The year that will be forever mentioned in the same breath as the novel coronavirus was a trying one for all people.
For a place like Whitehall, it threw a wrench in the many projects that were planned for 2020.
A section of North Williams Street remains closed due to the canal wall work that is ongoing and the daily tasks at the village and town offices has had to change thanks to the pandemic.
But for Mayor Phil Smith there was one thing that he said was the biggest disappointment for him.
“The Flat Iron building project did not get completed,” he said. “But everything is in line and slated now to get the parking area finished, graded and paved for the spring.”
And COVID-19 hasn’t only forced the village to put up plexiglass in the office. Smith said that it has made it incredibly difficult to stay organized.
“Just doing our regular day-to-day work has been hampered by the fact that with COVID we can’t get together, it makes it difficult to communicate and get crews together to work on projects and to have discussions about projects,” he said.
The number of positive COVID-19 cases has been rising throughout the state, and Whitehall is no exception.
The village compliance officer, deputy clerk, and village clerk have all been exposed to the coronavirus at some point on separate occasions, but Smith said that it did not happen at the offices and there has been no positive cases there.
“We put together a policy just defining the office in general as to how we were going to maintain a presence with the public,” Smith said.
The offices have had to close a few times due to COVID, including right now, Smith said.
“I’ve got two people out right now, and that’s why our office is closed,” he said.
Smith said that he hopes to have the offices opened once again later this week.
Town Supervisor John Rozell said that from what he has seen, the people of Whitehall have been taking the pandemic seriously.
“It seems like most of the people in Whitehall sort of respected it,” he said. “Now it’s just stuff we have to do, and I just hope the people I represent in the town will respect others and follow whatever rules we could.”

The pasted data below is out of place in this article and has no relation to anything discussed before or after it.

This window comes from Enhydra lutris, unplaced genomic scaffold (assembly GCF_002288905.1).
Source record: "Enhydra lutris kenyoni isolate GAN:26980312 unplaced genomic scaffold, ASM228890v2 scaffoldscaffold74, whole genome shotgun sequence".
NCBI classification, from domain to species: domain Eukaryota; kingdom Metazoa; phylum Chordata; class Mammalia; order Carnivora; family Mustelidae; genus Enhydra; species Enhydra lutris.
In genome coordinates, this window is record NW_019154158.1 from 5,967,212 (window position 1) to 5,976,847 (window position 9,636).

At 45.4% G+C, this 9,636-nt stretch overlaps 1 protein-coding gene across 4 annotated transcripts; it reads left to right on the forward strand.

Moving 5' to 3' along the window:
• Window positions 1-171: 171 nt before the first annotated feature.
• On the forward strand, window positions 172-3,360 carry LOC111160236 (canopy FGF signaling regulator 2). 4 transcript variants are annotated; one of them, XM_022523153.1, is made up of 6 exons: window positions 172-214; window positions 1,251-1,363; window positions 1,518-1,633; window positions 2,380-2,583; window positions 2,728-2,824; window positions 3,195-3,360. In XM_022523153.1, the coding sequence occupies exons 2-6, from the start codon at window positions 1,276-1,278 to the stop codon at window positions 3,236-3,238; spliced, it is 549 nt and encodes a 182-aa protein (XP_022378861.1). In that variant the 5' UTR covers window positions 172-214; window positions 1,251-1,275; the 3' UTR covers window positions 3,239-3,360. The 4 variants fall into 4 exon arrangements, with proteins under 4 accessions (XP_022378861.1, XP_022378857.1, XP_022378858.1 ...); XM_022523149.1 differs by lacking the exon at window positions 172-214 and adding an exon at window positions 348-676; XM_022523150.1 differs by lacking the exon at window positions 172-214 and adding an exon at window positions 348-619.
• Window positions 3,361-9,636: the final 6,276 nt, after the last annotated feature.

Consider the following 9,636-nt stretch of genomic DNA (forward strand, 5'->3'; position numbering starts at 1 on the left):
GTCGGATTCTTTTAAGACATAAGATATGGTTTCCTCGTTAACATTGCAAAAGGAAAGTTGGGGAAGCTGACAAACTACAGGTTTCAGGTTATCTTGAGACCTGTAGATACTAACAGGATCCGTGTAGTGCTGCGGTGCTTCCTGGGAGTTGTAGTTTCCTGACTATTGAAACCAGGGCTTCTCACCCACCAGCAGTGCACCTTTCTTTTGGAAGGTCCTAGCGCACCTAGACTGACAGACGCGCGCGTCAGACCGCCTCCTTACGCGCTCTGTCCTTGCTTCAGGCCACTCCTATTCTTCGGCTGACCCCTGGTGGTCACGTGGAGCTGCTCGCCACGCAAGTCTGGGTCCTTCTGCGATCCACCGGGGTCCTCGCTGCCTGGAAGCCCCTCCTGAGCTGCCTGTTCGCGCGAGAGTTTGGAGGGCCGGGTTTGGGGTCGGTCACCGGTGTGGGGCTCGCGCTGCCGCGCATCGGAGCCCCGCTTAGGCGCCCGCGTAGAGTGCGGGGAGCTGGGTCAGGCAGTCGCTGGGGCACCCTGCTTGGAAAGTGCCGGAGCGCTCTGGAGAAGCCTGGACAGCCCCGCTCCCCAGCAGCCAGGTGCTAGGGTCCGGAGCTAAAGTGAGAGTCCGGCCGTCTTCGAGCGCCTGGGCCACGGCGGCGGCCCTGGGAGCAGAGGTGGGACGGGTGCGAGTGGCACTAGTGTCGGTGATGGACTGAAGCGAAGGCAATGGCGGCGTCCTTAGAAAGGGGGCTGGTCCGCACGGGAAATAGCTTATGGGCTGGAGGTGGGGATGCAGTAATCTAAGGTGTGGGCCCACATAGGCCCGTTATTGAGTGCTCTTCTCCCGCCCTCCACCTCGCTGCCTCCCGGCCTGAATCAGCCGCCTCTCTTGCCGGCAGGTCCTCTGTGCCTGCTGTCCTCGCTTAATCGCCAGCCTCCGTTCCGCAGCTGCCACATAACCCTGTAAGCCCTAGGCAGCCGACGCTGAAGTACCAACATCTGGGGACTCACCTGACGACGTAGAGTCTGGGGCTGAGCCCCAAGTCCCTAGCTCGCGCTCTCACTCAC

For the town of Dresden, securing high-speed internet is the main goal.
“The internet is the most important,” said Supervisor Paul Ferguson. “So that our children can have internet so they can do their schooling.”
Smith said that there will be a village election this spring to fill four spots. Three of those spots will be that of village trustees.
The fourth will be his mayor position.
“I will not be running for re-election,” Smith said.
He went on to outline a “laundry list” of projects that are in the works that the next administration will be taking on. This list includes the sewer line rehabilitation project, which Smith says is on phase 1.5 currently with phase two being in the planning phase, repair of the water line that runs across the Poultney Street Bridge, the Flat Iron building parking lot project, disinfecting of the water in the wastewater plant which is being funded by a $30,000 grant and the canal wall work on North Williams Street.
“That should keep the next administration pretty busy,” Smith said. “We have a lot of things in the works.”
The village is also using grant money that was able to be reallocated to help those who were affected by the storm and flooding on Aug. 24.
Smith described the flood as a mammoth amount of water that caught everyone by surprise.
“It was devastating,” he said. “I’m just thankful (the Washington County Department of Public Safety) was there. They do what they do, as well as our first responders.”
2020 was a year to forget for many.
Ferguson hopes that the public can remain optimistic.
“I’d like to stay positive for the new year,” he said.
Rozell shared a similar sentiment for his town.
“I’d like to enter 2021 with everybody keeping their heads up, facemasks on, and Whitehall’s going to beat this COVID thing,” he said. “We’re going to come out on top. We’re Whitehallers, we can do it.”